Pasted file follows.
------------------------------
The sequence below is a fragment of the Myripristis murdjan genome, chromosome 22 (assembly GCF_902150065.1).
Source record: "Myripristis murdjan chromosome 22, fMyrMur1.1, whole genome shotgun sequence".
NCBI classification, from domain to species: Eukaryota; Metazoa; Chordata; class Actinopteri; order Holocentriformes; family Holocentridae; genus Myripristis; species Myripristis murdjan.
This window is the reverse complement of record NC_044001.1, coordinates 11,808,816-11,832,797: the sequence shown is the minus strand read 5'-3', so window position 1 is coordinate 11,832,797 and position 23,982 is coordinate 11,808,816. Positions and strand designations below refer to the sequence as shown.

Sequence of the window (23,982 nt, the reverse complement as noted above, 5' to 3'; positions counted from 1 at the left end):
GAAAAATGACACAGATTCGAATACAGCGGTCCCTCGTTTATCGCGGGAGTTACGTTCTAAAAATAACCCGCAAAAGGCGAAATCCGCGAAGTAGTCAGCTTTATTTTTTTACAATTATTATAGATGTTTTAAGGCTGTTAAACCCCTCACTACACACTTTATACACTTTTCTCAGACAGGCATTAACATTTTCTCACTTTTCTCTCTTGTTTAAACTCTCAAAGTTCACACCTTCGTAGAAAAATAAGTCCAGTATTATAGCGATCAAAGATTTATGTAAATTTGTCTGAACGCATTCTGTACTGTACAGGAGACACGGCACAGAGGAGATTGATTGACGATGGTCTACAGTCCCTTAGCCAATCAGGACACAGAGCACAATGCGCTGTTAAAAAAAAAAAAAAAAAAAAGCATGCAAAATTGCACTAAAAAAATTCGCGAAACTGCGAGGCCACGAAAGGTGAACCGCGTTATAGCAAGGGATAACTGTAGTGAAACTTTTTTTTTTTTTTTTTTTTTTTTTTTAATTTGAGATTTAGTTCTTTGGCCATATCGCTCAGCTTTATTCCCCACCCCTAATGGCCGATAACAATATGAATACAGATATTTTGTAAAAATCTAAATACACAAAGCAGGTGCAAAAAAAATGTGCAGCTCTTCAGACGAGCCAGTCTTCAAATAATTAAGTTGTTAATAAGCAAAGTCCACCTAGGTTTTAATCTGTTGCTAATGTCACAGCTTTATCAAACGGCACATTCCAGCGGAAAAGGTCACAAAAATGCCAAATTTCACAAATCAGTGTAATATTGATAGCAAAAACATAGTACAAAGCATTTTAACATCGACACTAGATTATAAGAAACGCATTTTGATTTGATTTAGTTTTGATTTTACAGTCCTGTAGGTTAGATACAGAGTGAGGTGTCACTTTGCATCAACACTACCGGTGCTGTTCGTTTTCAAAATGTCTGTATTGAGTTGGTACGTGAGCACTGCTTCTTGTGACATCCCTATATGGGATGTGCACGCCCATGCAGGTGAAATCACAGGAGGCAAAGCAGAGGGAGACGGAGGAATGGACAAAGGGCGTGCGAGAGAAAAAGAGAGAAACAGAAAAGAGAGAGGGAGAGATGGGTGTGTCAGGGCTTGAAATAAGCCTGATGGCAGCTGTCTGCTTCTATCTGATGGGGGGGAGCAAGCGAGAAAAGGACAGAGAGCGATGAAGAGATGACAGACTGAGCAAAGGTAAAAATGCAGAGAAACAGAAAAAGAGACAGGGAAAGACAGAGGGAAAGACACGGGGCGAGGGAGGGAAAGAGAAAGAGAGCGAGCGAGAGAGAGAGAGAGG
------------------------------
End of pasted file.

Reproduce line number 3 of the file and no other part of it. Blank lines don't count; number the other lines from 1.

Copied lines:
NCBI classification, from domain to species: Eukaryota; Metazoa; Chordata; class Actinopteri; order Holocentriformes; family Holocentridae; genus Myripristis; species Myripristis murdjan.